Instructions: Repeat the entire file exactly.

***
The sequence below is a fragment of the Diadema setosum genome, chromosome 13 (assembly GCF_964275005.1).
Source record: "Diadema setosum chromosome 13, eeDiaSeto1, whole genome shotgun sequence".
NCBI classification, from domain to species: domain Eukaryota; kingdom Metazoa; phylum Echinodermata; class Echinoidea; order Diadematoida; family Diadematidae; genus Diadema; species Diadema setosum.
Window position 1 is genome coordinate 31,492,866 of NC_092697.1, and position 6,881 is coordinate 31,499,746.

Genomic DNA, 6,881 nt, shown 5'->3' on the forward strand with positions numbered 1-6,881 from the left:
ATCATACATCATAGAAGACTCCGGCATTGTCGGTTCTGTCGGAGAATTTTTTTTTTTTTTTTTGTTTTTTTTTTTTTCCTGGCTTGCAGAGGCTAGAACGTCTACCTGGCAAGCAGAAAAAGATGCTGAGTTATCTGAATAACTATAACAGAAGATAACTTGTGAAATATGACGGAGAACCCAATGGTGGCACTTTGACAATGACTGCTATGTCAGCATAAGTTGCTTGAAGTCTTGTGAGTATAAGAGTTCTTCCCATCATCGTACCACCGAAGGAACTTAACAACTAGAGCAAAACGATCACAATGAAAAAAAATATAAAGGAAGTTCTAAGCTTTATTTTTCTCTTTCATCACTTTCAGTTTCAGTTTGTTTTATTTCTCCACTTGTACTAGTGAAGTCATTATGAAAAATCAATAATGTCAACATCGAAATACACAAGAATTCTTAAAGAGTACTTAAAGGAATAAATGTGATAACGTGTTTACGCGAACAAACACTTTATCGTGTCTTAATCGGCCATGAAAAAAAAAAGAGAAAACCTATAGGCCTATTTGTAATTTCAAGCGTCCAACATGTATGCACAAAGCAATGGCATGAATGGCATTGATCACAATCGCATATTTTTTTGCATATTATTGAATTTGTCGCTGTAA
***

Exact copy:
The sequence below is a fragment of the Diadema setosum genome, chromosome 13 (assembly GCF_964275005.1).
Source record: "Diadema setosum chromosome 13, eeDiaSeto1, whole genome shotgun sequence".
NCBI classification, from domain to species: domain Eukaryota; kingdom Metazoa; phylum Echinodermata; class Echinoidea; order Diadematoida; family Diadematidae; genus Diadema; species Diadema setosum.
Window position 1 is genome coordinate 31,492,866 of NC_092697.1, and position 6,881 is coordinate 31,499,746.

Genomic DNA, 6,881 nt, shown 5'->3' on the forward strand with positions numbered 1-6,881 from the left:
ATCATACATCATAGAAGACTCCGGCATTGTCGGTTCTGTCGGAGAATTTTTTTTTTTTTTTTTGTTTTTTTTTTTTTCCTGGCTTGCAGAGGCTAGAACGTCTACCTGGCAAGCAGAAAAAGATGCTGAGTTATCTGAATAACTATAACAGAAGATAACTTGTGAAATATGACGGAGAACCCAATGGTGGCACTTTGACAATGACTGCTATGTCAGCATAAGTTGCTTGAAGTCTTGTGAGTATAAGAGTTCTTCCCATCATCGTACCACCGAAGGAACTTAACAACTAGAGCAAAACGATCACAATGAAAAAAAATATAAAGGAAGTTCTAAGCTTTATTTTTCTCTTTCATCACTTTCAGTTTCAGTTTGTTTTATTTCTCCACTTGTACTAGTGAAGTCATTATGAAAAATCAATAATGTCAACATCGAAATACACAAGAATTCTTAAAGAGTACTTAAAGGAATAAATGTGATAACGTGTTTACGCGAACAAACACTTTATCGTGTCTTAATCGGCCATGAAAAAAAAAAGAGAAAACCTATAGGCCTATTTGTAATTTCAAGCGTCCAACATGTATGCACAAAGCAATGGCATGAATGGCATTGATCACAATCGCATATTTTTTTGCATATTATTGAATTTGTCGCTGTAA